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Indigo, Linux Mint 17

I'm using the commandline rosbag utility to record various topics.

I have two topics /topic1 and /topic2. Topic1 is published before Topic2, like so:

if state==new_state:


So topic1 publishes when we are in the new_state and topic2 just publishes the state, whatever it happens to be. After recording I inspect the bag with rqt_bag. I expect to see topic1 always preceding topic2 switching from another state to "new_state". However, this is not what I see. I often will see topic2 transition to "new_state" before topic1 appears. If I explicitly add a sleep statement after publishing topic1 then they appear in the order I expect.


  • What should I expect for timing topics? Should I expect them to be received and recorded in order? My understanding was that rosbag would handle synchronization of all my data streams.
  • Does adding a Header to each msg type help?
  • Is everything fine and rqt_bag is just broken?

Does it all come to the limitations of record/playback as described here? http://wiki.ros.org/ROS/Tutorials/Recording%20and%20playing%20back%20data#rosbag.2BAC8-Tutorials.2BAC8-Recording_and_playing_back_data.The_limitations_of_rosbag_record.2BAC8-play

If so, does anyone have a solution for ensuring accurate timing in a rosbag? Writing it directly myself rather than publishing and letting rosrecord pick it up?

Originally posted by csherstan on ROS Answers with karma: 122 on 2014-11-07

Post score: 0


1 Answer 1


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rosbag timestamps and records messages in the order that they're received. If the messages on topic1 are much larger and take longer to serialize and transmit, they may arrive later even if they're queued for transmission first.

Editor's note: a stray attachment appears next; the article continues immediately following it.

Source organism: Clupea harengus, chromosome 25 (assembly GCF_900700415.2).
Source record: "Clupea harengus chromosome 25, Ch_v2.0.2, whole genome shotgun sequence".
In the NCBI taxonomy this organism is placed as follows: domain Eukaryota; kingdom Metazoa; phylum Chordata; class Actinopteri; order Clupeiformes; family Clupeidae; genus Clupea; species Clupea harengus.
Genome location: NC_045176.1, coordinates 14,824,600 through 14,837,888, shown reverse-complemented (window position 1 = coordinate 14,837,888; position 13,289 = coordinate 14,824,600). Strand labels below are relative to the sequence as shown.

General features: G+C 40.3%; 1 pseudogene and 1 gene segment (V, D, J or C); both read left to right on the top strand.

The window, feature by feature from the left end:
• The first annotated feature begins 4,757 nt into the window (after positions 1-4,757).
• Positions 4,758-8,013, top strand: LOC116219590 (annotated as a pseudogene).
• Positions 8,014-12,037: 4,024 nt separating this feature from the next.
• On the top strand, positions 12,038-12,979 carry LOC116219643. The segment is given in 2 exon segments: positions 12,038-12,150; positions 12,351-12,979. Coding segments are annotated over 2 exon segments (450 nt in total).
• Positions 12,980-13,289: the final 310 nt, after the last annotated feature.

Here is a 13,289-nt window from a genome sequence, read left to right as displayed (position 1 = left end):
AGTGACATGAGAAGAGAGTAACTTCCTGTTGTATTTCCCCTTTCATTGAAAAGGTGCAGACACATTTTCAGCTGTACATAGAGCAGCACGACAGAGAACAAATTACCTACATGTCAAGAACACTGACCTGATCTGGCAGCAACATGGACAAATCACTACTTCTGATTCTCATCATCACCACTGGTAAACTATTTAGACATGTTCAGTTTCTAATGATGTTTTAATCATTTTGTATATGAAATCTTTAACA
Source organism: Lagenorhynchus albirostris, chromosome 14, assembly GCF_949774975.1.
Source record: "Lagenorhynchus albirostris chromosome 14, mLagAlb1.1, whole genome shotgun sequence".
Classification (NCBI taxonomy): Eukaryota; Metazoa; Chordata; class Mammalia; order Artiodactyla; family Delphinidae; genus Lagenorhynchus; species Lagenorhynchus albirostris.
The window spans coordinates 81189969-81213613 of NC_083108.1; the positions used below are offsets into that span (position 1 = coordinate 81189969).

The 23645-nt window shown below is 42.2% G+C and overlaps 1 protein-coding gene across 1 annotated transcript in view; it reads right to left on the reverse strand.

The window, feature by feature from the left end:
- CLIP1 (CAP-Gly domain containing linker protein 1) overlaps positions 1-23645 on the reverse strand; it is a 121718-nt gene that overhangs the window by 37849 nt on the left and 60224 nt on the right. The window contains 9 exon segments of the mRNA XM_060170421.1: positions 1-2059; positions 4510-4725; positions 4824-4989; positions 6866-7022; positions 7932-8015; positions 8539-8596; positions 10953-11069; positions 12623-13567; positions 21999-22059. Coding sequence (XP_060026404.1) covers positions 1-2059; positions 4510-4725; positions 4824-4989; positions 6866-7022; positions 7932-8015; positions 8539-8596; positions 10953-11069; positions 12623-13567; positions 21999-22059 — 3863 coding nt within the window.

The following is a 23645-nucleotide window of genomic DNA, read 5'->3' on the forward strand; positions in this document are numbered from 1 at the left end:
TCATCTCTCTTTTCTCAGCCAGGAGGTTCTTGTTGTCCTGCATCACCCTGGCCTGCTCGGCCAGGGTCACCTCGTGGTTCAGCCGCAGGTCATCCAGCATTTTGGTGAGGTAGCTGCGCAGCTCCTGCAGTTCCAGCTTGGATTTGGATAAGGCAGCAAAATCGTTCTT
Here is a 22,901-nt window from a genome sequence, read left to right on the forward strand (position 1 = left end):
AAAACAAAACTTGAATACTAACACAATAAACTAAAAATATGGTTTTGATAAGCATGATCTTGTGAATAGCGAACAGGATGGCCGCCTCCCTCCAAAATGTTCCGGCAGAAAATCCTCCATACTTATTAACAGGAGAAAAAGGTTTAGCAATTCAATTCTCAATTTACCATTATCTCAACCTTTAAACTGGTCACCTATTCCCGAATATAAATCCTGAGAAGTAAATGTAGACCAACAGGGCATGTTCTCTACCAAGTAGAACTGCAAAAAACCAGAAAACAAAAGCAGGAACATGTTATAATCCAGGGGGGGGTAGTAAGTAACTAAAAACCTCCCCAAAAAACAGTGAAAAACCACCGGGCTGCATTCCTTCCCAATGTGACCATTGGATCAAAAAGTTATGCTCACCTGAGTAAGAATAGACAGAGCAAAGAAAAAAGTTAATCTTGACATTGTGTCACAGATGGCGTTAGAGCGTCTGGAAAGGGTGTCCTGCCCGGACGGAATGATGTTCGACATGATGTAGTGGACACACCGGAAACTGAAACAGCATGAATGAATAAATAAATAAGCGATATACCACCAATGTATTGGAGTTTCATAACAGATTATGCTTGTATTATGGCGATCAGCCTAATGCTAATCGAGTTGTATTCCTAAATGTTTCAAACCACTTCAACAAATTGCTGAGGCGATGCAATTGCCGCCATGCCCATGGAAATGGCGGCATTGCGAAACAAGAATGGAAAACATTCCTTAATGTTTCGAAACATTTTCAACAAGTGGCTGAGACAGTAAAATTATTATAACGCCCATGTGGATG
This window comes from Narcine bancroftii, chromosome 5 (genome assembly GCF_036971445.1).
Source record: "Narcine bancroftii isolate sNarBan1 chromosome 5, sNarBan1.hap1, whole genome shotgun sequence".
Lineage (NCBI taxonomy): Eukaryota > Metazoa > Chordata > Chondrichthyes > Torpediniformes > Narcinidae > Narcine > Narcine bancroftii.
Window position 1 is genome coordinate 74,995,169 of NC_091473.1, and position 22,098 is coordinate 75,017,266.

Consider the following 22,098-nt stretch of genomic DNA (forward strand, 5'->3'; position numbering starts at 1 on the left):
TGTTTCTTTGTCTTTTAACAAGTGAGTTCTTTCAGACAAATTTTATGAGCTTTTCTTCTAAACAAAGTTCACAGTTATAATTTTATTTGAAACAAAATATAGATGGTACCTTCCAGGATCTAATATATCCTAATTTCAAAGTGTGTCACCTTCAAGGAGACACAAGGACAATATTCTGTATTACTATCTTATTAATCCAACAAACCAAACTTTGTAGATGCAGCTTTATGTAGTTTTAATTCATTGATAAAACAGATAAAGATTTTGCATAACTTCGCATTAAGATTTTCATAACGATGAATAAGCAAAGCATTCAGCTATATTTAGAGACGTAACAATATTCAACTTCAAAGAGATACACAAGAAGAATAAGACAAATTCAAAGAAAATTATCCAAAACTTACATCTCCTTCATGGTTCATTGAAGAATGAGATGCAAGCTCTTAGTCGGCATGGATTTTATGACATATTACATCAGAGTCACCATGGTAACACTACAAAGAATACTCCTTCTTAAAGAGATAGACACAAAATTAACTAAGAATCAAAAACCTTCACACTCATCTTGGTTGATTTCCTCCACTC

Adding a header won't help rosbag order messages properly; it will still use the receive timestamp. That said, having a header with a timestamp is useful for lots of other things. You can also reorder the messages in a bag file based on their header timestamps: http://wiki.ros.org/rosbag/Cookbook

Originally posted by ahendrix with karma: 47576 on 2014-11-07

This answer was ACCEPTED on the original site

Post score: 0

Original comments

Comment by csherstan on 2014-11-07:
Well I've confirmed what you've said with tests. However, it would be really nice if messages were timestamped according to when they were published rather than received. So the callback for a subscriber would now have an extra parameter:

def callback(msg, timestamp):

Comment by ahendrix on 2014-11-07:
If you want timestamps, it's much better to include a Header in your messages, and set it appropriately. This also allows nodes that process and reinterpret data to propagate that timestamp from one message to the next.


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